Bad Mutations - Opt-In system

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Since I’ve had three weeks after picking up GammaWorld 4e without a chance to play, I’ve had a lot of time on my hands.  I’ve make huge versions of the mutation and tech and origin powers/abilities for instance to help a blind friend out.  I’ve crafted a longish module in MasterPlan and created custom creatures for it (I just have something about using stock monsters).  And now I’m coming up with flavor tweaks for the system while I wait for the planets to align so that I can GM this thing.

As I read through my old GammaWorld resources it hit me there aren’t really any ‘bad mutations’.  Oh there are some worthless ones, the fish telepathy is still the shining example of that, but none that really mess with a player.  I know it’s all old school to pile up penalties on a player, big suck factors in a game system just aren’t fun. But what if… the player had the choice to take a potential negative in return for gaining something positive?  An opt-in suck factor so to speak, completely voluntary with some in game reward for doing it?

With that in thought, I’m going to introduce a Bad Mutations deck that the players will have the option of drawing from.  This will be an additional draw on top of the normal Mutation draw at the start of an encounter.  They don’t get screwed out of getting a typically purely beneficial mutation.

If a player elects to opt-in and take a Bad Mutation they will receive a TOF or toffee.  A toffie is short for a Twist of Fate.   Yes for the gaming system advanced this is a direct rip off of the Bennie system from Savage Worlds. A system I highly recommend if you need a system that doesn’t take the GM time that something like 4E takes.  Seriously I can GM a Savage Worlds campaign with almost no prep other than a general idea of story line.  That can’t be said for 4E.  Although I do miss the tactical combat of 4E when playing SW’s so like all things it’s a trade off.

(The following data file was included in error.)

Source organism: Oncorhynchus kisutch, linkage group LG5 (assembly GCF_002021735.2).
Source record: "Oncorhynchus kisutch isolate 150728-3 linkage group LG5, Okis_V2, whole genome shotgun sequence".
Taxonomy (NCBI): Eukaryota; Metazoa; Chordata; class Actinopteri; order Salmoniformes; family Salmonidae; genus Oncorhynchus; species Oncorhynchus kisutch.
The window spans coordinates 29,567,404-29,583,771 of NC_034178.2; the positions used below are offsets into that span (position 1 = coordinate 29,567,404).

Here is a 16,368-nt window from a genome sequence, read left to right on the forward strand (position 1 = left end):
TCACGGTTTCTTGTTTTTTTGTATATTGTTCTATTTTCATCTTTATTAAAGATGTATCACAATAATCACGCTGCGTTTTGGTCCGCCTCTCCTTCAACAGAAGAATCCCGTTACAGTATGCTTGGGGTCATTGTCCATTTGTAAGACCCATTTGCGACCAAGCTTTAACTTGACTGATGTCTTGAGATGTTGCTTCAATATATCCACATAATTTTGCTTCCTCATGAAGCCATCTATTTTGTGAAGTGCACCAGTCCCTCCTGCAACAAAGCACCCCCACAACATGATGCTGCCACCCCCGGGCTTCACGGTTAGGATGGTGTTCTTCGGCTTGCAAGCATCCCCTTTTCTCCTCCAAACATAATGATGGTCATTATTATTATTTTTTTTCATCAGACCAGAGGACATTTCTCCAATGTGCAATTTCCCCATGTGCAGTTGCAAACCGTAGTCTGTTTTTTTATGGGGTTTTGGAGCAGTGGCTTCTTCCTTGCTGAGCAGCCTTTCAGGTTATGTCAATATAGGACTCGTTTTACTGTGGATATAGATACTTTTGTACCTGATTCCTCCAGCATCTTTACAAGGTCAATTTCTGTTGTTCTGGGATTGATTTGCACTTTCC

A player starts a session with 2 toffees and can earn additional ones with humor, awesome or major suck play, descriptions of their actions that transcend the mere, “I hit him with my hammer.” or at GM whim.

What can you do with a toffee you ask?  Simple, quite a lot. You can eat it if you like as I think I’m going to use Werther’s Toffees for the physical token. You can spend one to re-roll any d20 roll.  You can spend one to get a second Standard Action in a turn (yes it’s bringing back the Action Points).  You can spend one to introduce a minor quirk in the fabric of reality of the current encounter, perhaps your life would be a lot better if there was a hammer nearby or if the building your running behind had a fire escape on it.  Spend a toffee and rewrite reality and bam there’s a hammer or fire escape.

They also earn a toffee by volunteering to take a Bad Mutation.

But how bad are the Bad Mutations?  Honestly they’re not that bad.  Each will have some beneficial effect, the Yin and each will have some detrimental effect, the Yang.  Sometimes they will actually be valuable depending on the character, the situation and the hostiles, other times it might be nothing but suck and of course there will be situations where neither applies and you just earned a free toffee.

It’s a gamble but for pure humor value they should be entertaining.   Once I get the lot of them done and pdf’d I’ll post them here as usual.  Stay tuned.

Some first draft examples –

Twin Headed - 
“In at least one reality the egg split and there were two of you.  That twin shows up for a time, or at least their head does, attached to you at the shoulder.”
Yin: Gain +5 to Perception rolls, +2 to Reflex defense.
Yang: Gain vulnerable 10 to psychic damage.

Energy Leech -
“Like a swamp leech, only instead of blood you suck life force from those around and spew it into the air with a veritable disco worthy light show.”
Yin: Drain 3 health from all non-minion creatures within 3 squares of you on your turn and create a cosmetic light show of your choice of shapes and colors in your square.
Yang: Take 5 psychic damage on any turn you drain 9 or more health.

Dumbo Ears -
“The famous pachyderm has nothing on you, your ears have mutated to the size of small boat sails.”
Yin: Gain +10 on Perception rolls based on hearing.
Yang: -1 Speed due to wind resistance, gain vulnerable 5 to sonic attacks.